President Harold B. Lee spoke of this by relating an experience:

"Years ago as a young missionary I visited Nauvoo and Carthage with my mission president, and we were holding a missionary meeting in the jail room where Joseph and Hyrum had met their deaths. The mission president related the historical events that led up to the martyrdom and then he closed with this very significant statement: 'When the Prophet Joseph Smith was martyred, there were many saints who died spiritually with Joseph.' So it was when Brigham Young died: so it was when John Taylor died. Do revelations given to President John Taylor, for example, have any more authority than something that comes from our president and prophet today? Some Church members died spiritually with Wilford Woodruff, with Lorenzo Snow, with Joseph F. Smith, with Heber J. Grant, with George Albert Smith. We have some today willing to believe someone who is dead and gone and to accept his words as having more authority than the words of a living authority today" (Stand Ye in Holy Places [1974], 153).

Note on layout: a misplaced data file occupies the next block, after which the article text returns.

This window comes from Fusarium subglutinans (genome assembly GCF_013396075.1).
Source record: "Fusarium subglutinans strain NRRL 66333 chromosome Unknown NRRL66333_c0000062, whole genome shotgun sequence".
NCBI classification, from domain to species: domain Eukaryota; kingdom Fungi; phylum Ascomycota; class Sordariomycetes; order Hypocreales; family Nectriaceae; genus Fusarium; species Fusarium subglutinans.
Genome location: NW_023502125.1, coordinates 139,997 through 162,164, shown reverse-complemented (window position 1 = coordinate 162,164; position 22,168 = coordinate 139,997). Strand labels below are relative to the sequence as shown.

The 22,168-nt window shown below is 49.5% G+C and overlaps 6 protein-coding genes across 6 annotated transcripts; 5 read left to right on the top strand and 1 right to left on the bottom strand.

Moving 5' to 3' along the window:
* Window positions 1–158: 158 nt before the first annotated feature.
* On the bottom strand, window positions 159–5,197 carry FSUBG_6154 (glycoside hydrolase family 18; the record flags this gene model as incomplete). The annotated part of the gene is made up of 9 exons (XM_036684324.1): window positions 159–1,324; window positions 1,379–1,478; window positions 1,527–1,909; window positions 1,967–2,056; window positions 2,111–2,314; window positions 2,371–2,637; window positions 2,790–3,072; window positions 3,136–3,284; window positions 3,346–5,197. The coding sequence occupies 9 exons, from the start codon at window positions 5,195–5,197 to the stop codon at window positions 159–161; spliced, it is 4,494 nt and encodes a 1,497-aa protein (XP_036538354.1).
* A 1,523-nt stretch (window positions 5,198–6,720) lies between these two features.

President Lee amplified this by telling of his response to a man who was disturbed at a new policy of the Church which was different from one established in the time of Joseph Smith. He said to this questioning brother:

"'Have you ever thought that what was contrary to the order of heaven in 1840 might not be contrary to the order of heaven in 1960?' He had not thought of that. He again was following a dead prophet, and he was forgetting that there is a living prophet today. Hence the importance of our stressing that word living" (Stand Ye in Holy Places, 153).

In summary, the Church is founded on continuing revelation to a current, living prophet. "Many great and important things pertaining to the Kingdom of God" have been revealed, and more are yet to be revealed through the living prophet. Beginning with Joseph Smith and continuing on to his successors as President of the Church, the ongoing stream of revelation has perfected our understanding of the gospel. The understanding of doctrines is more complete as taught by the Church today than at any prior time in this dispensation. Of this I testify in the name of Jesus Christ, amen.